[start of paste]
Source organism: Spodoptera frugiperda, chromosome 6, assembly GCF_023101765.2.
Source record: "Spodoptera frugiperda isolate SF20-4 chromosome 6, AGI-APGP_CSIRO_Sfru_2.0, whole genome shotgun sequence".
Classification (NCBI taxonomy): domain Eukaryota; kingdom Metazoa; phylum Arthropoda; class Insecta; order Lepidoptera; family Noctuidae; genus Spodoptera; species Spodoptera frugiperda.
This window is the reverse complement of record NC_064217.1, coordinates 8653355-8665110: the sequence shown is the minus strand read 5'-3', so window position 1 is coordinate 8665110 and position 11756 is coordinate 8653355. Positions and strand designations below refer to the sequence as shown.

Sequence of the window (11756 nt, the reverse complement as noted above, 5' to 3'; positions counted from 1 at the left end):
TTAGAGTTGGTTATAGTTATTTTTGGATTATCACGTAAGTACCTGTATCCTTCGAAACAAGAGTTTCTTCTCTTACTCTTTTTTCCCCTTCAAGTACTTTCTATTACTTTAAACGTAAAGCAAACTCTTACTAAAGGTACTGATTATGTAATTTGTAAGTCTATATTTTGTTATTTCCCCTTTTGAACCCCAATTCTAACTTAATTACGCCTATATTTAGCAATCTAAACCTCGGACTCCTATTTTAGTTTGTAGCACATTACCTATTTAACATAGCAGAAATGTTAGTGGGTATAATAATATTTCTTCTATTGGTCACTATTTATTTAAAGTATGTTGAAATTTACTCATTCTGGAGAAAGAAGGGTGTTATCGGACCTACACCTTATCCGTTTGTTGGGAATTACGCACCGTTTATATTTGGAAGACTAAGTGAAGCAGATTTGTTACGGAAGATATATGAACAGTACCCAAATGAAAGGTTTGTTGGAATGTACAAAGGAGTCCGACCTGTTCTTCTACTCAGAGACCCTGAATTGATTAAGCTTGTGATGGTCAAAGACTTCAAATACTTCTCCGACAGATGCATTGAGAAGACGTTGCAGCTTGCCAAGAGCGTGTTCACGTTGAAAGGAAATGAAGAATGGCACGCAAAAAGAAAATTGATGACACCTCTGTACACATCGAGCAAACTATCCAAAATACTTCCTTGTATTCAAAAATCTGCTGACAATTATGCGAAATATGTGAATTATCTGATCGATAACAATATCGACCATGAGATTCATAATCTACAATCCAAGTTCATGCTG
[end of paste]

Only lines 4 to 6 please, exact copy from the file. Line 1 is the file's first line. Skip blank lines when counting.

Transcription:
This window is the reverse complement of record NC_064217.1, coordinates 8653355-8665110: the sequence shown is the minus strand read 5'-3', so window position 1 is coordinate 8665110 and position 11756 is coordinate 8653355. Positions and strand designations below refer to the sequence as shown.

Sequence of the window (11756 nt, the reverse complement as noted above, 5' to 3'; positions counted from 1 at the left end):
TTAGAGTTGGTTATAGTTATTTTTGGATTATCACGTAAGTACCTGTATCCTTCGAAACAAGAGTTTCTTCTCTTACTCTTTTTTCCCCTTCAAGTACTTTCTATTACTTTAAACGTAAAGCAAACTCTTACTAAAGGTACTGATTATGTAATTTGTAAGTCTATATTTTGTTATTTCCCCTTTTGAACCCCAATTCTAACTTAATTACGCCTATATTTAGCAATCTAAACCTCGGACTCCTATTTTAGTTTGTAGCACATTACCTATTTAACATAGCAGAAATGTTAGTGGGTATAATAATATTTCTTCTATTGGTCACTATTTATTTAAAGTATGTTGAAATTTACTCATTCTGGAGAAAGAAGGGTGTTATCGGACCTACACCTTATCCGTTTGTTGGGAATTACGCACCGTTTATATTTGGAAGACTAAGTGAAGCAGATTTGTTACGGAAGATATATGAACAGTACCCAAATGAAAGGTTTGTTGGAATGTACAAAGGAGTCCGACCTGTTCTTCTACTCAGAGACCCTGAATTGATTAAGCTTGTGATGGTCAAAGACTTCAAATACTTCTCCGACAGATGCATTGAGAAGACGTTGCAGCTTGCCAAGAGCGTGTTCACGTTGAAAGGAAATGAAGAATGGCACGCAAAAAGAAAATTGATGACACCTCTGTACACATCGAGCAAACTATCCAAAATACTTCCTTGTATTCAAAAATCTGCTGACAATTATGCGAAATATGTGAATTATCTGATCGATAACAATATCGACCATGAGATTCATAATCTACAATCCAAGTTCATGCTG